Another 2000-era GNU-Linux distro aimed at business users.
Motherboard: ADLink NuPRO-592
Processor: AMD K-2+ 366MHz
Video: S3 Vision968 (Phoenix)
Sound: Ensoniq AudioPCI ES1371
Network: AMD PCnet-FAST III
The install process looks just like a modern install, like the second part of the Windows 2000 install.
Preparing HDD, this will take a while depending on the storage size
A nice feature is whilst the installer is gathering information from you, it continues to install common components in the background, speeding up the install. At the end as game of Pac-Man is provided whilst the rest of the system installs.
We are introduced to the desktop, and to the KDE user environment. Very similar to other distros of the time like Storm Linux, Mandrake 7 and Corel Linux. This presents a familiar Windows like interface to the user. Upon first boot we are greeted with a literal wizard, who will introduce you to the operating system elements.
On the desktop we have shortcut to Caldera’s website, along with removable drive shortcuts.
No other desktop environments are included, like GNOME.
Adobe Acrobat is bundled to enable PDF files to be viewed out of the box. This appears to be the native Linux version instead of the Windows version running in WINE.
Running various applications: xEyes, KDE Earth, Mousepedometa
VIM version 5.5 comes included
Personal Time Tracker application for keeping track of your schedule? Seems you have to manually enter the times yourself, even after enabling the clock.
XV – Some sort of image editing application. Here you can manipulate images like crop them, rotate them or add text/effects.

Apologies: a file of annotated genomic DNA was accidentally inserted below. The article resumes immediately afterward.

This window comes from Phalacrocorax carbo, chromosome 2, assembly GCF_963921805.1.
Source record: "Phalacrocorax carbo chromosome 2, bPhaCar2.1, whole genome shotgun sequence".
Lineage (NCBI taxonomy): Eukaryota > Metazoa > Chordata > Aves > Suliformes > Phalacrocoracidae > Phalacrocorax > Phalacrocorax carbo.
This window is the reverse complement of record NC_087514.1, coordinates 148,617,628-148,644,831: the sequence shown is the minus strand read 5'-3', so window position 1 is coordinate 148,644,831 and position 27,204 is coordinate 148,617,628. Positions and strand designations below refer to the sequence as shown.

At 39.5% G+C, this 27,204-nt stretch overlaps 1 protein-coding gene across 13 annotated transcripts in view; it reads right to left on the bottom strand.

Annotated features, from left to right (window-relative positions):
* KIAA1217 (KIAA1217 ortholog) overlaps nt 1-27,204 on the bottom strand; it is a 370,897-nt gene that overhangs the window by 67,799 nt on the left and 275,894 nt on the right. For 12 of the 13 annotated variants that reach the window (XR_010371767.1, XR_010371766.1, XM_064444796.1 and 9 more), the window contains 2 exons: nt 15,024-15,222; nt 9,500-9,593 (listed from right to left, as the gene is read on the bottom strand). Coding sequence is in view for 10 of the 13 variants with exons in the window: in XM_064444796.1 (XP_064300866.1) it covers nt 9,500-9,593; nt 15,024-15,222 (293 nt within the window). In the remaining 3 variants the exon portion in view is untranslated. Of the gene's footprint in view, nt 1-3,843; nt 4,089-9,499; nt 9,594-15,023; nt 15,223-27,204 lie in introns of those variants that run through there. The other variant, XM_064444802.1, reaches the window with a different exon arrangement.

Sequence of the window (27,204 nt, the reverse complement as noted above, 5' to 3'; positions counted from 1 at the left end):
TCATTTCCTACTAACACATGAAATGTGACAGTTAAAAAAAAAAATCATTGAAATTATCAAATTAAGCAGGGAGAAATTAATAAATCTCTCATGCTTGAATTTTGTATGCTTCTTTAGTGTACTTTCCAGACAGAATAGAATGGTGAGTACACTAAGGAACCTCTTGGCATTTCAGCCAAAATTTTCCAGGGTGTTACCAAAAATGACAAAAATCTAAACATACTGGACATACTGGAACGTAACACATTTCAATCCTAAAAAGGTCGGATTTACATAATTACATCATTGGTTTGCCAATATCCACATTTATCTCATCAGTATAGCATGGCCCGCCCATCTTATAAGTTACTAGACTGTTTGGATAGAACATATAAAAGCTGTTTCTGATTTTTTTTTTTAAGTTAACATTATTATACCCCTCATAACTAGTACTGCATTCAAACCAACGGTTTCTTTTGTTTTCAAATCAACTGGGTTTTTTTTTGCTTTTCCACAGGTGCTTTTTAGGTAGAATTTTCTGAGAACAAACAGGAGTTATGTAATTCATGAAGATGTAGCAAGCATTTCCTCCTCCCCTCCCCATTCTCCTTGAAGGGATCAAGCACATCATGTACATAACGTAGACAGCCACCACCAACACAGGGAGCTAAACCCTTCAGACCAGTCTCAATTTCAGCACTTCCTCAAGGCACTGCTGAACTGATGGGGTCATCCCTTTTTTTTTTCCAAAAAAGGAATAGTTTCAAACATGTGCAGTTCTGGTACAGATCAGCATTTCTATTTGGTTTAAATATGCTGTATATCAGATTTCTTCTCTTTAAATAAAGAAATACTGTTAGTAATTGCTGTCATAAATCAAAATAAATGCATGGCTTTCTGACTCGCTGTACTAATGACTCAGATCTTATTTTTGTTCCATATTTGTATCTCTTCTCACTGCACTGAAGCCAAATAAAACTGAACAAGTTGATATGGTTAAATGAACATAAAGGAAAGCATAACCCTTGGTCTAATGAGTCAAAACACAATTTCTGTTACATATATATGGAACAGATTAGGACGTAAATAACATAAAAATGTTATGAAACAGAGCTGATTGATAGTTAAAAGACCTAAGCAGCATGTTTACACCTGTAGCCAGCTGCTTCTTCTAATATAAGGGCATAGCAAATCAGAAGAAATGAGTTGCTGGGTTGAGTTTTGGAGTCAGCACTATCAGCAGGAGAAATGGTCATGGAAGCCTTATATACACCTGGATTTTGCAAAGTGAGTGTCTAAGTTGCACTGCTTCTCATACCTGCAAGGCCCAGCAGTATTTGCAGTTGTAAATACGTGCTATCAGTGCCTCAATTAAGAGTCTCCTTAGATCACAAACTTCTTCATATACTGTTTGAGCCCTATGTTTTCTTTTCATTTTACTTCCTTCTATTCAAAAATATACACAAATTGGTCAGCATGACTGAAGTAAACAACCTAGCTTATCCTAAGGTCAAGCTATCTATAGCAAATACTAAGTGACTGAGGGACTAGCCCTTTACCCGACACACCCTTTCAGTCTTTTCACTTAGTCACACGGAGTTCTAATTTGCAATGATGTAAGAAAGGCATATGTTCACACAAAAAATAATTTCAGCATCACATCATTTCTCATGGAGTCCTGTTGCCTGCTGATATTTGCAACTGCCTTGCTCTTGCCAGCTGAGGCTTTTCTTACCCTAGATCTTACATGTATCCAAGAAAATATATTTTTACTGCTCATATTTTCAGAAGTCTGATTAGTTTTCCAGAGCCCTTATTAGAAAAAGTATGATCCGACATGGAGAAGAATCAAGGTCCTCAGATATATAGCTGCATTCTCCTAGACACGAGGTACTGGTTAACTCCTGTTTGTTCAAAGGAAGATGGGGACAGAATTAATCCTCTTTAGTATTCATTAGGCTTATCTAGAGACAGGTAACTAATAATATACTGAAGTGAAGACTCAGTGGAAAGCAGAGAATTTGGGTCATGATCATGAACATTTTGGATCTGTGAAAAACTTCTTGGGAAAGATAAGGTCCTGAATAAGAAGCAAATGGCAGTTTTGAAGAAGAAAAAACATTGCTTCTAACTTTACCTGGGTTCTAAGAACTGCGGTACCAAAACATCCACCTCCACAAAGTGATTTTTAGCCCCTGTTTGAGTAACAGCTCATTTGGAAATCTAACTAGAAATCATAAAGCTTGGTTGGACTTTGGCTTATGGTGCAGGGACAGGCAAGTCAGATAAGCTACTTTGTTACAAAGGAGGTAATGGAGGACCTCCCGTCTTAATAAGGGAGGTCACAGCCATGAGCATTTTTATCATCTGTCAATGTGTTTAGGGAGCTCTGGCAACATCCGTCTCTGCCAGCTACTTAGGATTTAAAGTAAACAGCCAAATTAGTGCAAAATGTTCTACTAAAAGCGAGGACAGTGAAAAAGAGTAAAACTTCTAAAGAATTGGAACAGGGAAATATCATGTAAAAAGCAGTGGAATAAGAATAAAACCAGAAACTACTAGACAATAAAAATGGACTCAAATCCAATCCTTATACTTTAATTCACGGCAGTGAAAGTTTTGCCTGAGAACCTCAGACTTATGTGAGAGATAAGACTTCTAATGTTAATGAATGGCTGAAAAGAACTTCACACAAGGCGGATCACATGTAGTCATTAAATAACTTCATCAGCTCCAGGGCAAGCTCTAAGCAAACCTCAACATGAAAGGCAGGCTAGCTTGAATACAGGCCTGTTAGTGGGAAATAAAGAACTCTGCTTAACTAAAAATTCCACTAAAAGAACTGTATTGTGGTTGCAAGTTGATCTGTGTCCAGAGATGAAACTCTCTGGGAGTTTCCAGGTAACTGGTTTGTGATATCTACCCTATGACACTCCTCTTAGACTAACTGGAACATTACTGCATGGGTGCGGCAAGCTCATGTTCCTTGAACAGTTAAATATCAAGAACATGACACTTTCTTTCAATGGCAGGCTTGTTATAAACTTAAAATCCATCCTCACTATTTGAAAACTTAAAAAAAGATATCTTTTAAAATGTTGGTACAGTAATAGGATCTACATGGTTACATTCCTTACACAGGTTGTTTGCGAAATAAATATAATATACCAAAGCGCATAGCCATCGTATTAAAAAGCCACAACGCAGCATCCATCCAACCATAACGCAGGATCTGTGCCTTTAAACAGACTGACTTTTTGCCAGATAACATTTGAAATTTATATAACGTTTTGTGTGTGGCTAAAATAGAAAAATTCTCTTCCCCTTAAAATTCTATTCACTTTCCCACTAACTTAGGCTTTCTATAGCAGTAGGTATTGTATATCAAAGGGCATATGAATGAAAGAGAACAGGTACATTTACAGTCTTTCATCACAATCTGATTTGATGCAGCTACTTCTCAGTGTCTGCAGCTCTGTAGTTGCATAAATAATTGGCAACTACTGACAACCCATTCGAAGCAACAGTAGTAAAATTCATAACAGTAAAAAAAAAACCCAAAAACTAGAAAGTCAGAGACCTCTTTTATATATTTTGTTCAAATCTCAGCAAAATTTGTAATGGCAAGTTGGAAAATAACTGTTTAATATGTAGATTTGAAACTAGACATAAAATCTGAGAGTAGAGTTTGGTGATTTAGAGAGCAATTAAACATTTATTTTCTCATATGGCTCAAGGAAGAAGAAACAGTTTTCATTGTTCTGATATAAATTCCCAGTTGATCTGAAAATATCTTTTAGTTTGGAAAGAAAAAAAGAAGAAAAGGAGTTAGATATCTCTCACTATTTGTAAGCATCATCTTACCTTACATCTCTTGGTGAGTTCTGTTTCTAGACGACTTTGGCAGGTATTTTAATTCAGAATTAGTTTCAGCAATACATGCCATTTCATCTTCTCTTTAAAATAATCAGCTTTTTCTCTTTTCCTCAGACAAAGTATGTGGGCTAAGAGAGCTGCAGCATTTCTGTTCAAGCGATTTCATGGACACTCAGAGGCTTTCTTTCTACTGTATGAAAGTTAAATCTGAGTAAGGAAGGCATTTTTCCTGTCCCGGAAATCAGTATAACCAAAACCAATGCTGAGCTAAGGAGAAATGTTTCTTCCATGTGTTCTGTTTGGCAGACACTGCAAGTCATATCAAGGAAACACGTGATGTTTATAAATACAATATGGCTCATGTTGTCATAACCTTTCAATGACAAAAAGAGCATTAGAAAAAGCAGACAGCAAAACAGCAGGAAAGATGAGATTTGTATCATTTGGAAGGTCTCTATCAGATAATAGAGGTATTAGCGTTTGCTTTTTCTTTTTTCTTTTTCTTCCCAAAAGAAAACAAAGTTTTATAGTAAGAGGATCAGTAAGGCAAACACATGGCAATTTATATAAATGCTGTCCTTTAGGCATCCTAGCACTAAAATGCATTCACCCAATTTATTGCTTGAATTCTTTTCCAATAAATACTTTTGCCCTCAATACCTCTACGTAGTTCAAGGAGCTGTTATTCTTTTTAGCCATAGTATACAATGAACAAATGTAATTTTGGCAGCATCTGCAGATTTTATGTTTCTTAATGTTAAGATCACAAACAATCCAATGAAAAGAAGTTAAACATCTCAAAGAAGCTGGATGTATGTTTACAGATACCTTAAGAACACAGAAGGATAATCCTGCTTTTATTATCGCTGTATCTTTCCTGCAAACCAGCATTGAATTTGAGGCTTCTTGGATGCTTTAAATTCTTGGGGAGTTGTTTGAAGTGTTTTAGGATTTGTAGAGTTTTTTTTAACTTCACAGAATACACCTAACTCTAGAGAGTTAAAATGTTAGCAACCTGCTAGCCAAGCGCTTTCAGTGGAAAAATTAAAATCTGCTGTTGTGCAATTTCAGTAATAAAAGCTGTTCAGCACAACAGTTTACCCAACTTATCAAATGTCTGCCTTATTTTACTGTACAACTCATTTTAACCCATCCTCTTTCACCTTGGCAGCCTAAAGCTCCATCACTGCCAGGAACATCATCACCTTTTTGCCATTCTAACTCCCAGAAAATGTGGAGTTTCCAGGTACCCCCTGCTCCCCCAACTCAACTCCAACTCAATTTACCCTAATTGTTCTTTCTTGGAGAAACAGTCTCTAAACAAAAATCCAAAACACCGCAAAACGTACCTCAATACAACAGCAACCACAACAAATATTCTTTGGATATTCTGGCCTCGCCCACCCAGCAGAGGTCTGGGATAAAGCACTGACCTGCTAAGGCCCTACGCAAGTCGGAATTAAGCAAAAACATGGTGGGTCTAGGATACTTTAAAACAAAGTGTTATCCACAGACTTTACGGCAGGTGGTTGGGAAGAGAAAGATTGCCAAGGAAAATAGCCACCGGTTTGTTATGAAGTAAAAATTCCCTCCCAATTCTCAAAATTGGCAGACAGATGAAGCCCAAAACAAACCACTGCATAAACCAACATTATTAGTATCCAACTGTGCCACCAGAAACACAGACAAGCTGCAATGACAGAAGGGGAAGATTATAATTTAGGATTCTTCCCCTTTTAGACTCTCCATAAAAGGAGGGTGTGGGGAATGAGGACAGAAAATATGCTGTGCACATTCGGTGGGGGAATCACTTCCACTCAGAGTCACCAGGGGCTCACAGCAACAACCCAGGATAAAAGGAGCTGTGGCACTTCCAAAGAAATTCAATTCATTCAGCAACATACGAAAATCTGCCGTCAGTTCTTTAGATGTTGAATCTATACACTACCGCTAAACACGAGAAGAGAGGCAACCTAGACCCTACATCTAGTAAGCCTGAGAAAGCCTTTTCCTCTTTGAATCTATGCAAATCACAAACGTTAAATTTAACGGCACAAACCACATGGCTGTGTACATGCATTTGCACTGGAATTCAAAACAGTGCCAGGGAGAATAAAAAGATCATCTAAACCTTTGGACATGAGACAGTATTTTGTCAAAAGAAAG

WINE is also bundled with the operating system which should allow Windows applications to run, somewhat. A few that I tired simply causes the X Window system to fail, resulting in a slight reboot that takes you back to the logins scree.
Either WINE in this build is broken, or 86Box is causing issues with running Windows apps.
Xfig 3.2 – Vector drawing application, lets you create vector images like shapes which can then be exported to an image.
Kpackage – here you can view and modify packages that are installed on your system, and see the disk size they occupy.
The OS also comes with extensive documentation that explains the various core elements of Linux, and PC arictecture in general.
Third Party Software
Simcity 3000 – had to install this under the root account as the installed refused to install due to a permission issue. Eventually I was able to get this to install and run.
Quake 3 – Installed but refused to run, possibly due to a misconfigured 3DFX Voodoo card
Sid Mier Civ – Works perfectly, had to install it onto another hard drive since I was running out of space.
Caldera Open Administration System an add-on for the KDS Control Center that lets to manage and change distro specific options. Options appear to relate to the systems timezone , hardware options for the keyboard/mouse/monitor. Most of these options require root access, and you will be promoted for the root password for each option you choose.
System/Filesystems lets you view the different drives and volumes in use, and to mount additional volumes like another hard disk. This does not seem to work correctly as when I tried to add a new second hard disk it would just error out and displays a message to prompt to run fsck. I get they tried to make some tasks more simple to the user, but clearly this didn’t go according to plan.
Best way to do it was to create and partition using the cfdisk bash command that lets you create the partition, then add it manually to the etx/fstab file. By default the Caldera installer splits the drive into three, the swap partition, the root partition and the home partition.
The kernel option lets you view the modules that have been loaded, which is typically the device drivers used by the system. If you have added new hardware then you might need to add the relevant module used by the system. Unused modules can also be removed from here.
Like other KDS distros of the time, you need to log out of the current user first before you can shut down the system. If ACPI is supported by the motherboard, the system will turn off.